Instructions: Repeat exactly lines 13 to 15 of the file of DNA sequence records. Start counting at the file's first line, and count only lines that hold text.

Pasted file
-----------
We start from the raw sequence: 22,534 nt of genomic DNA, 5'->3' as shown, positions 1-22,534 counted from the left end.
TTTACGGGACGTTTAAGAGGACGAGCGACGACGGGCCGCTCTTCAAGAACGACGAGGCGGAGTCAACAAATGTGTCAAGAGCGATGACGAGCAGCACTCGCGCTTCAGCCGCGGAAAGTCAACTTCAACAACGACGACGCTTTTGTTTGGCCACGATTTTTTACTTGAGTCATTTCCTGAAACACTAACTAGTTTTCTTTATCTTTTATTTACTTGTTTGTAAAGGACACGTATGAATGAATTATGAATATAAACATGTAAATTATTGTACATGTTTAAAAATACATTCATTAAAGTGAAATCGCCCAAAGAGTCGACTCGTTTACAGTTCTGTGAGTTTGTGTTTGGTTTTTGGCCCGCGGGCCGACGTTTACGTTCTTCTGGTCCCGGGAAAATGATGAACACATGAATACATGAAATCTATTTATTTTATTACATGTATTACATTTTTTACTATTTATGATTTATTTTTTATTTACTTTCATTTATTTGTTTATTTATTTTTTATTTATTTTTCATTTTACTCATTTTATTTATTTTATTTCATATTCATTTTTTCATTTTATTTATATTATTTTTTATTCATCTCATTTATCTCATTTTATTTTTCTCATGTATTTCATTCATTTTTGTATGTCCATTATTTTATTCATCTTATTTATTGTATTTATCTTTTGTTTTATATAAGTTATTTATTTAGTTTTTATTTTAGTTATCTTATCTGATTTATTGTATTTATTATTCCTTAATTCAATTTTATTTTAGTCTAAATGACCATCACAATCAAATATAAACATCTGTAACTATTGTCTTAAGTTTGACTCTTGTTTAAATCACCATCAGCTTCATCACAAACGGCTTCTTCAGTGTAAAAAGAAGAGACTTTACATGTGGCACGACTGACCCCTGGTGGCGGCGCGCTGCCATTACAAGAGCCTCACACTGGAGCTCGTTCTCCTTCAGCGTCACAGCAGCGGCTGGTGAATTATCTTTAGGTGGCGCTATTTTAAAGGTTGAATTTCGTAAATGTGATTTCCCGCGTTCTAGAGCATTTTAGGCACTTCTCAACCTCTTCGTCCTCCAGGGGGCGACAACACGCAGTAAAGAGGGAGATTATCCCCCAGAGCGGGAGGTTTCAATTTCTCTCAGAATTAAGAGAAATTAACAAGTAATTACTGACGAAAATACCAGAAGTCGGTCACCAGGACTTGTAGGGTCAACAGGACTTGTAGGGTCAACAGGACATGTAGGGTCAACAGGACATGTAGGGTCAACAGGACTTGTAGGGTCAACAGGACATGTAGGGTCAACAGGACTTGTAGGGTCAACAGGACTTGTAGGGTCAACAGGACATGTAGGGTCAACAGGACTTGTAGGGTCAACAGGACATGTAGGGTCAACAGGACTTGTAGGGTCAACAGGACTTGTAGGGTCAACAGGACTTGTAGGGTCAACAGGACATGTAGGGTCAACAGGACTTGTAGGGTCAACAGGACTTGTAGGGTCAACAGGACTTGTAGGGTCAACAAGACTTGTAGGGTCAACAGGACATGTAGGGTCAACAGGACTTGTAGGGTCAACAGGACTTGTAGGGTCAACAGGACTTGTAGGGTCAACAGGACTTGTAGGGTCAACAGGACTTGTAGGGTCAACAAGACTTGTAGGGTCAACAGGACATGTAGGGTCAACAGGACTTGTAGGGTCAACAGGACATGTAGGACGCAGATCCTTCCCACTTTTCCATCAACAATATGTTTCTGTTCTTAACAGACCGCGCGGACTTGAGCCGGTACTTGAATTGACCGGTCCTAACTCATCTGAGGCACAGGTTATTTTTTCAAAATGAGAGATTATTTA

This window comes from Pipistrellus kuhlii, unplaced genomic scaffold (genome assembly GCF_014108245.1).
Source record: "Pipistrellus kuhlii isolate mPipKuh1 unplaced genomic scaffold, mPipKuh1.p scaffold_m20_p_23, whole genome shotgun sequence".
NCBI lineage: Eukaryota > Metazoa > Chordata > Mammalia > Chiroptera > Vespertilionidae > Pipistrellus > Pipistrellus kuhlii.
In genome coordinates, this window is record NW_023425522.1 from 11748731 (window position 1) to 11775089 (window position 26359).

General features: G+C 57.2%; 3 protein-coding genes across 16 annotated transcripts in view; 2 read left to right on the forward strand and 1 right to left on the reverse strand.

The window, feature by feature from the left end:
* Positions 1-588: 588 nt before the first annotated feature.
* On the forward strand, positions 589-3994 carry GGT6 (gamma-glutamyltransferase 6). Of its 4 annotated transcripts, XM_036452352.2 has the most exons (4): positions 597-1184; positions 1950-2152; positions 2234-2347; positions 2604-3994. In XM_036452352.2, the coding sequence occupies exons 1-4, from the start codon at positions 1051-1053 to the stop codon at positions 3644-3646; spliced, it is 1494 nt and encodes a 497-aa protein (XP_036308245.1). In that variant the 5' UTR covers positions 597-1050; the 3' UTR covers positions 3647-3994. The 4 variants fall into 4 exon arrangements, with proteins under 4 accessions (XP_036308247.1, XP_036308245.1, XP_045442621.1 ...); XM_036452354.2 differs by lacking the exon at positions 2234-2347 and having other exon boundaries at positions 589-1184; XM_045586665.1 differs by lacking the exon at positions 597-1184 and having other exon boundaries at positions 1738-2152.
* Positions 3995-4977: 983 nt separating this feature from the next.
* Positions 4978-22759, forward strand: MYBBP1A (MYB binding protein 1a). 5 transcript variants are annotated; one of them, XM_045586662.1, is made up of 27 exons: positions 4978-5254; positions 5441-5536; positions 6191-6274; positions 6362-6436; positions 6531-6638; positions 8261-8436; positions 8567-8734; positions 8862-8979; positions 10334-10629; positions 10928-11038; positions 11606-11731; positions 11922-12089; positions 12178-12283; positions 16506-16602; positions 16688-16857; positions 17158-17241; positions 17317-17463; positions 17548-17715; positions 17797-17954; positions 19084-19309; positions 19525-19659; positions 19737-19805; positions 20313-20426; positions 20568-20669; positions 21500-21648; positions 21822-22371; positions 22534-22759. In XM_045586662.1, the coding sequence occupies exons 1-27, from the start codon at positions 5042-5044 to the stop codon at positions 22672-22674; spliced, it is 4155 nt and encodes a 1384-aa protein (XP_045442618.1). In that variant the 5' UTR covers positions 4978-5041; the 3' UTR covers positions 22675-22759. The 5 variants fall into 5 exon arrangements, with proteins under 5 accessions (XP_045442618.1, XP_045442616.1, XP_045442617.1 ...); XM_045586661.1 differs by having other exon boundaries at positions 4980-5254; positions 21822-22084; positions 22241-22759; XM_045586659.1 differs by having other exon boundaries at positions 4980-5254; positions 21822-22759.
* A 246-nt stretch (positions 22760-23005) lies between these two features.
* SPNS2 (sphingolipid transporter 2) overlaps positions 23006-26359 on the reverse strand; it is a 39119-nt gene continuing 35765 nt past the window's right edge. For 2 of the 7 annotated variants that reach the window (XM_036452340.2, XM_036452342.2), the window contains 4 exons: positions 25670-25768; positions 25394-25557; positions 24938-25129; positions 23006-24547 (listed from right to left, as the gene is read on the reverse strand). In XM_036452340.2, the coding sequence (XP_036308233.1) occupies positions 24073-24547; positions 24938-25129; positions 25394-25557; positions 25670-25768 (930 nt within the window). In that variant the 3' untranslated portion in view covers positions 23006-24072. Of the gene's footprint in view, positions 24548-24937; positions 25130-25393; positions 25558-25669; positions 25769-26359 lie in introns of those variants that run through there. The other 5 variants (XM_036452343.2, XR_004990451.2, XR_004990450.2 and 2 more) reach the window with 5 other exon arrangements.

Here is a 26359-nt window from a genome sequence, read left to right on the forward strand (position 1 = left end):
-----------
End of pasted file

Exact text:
* A 246-nt stretch (positions 22760-23005) lies between these two features.
* SPNS2 (sphingolipid transporter 2) overlaps positions 23006-26359 on the reverse strand; it is a 39119-nt gene continuing 35765 nt past the window's right edge. For 2 of the 7 annotated variants that reach the window (XM_036452340.2, XM_036452342.2), the window contains 4 exons: positions 25670-25768; positions 25394-25557; positions 24938-25129; positions 23006-24547 (listed from right to left, as the gene is read on the reverse strand). In XM_036452340.2, the coding sequence (XP_036308233.1) occupies positions 24073-24547; positions 24938-25129; positions 25394-25557; positions 25670-25768 (930 nt within the window). In that variant the 3' untranslated portion in view covers positions 23006-24072. Of the gene's footprint in view, positions 24548-24937; positions 25130-25393; positions 25558-25669; positions 25769-26359 lie in introns of those variants that run through there. The other 5 variants (XM_036452343.2, XR_004990451.2, XR_004990450.2 and 2 more) reach the window with 5 other exon arrangements.

Here is a 26359-nt window from a genome sequence, read left to right on the forward strand (position 1 = left end):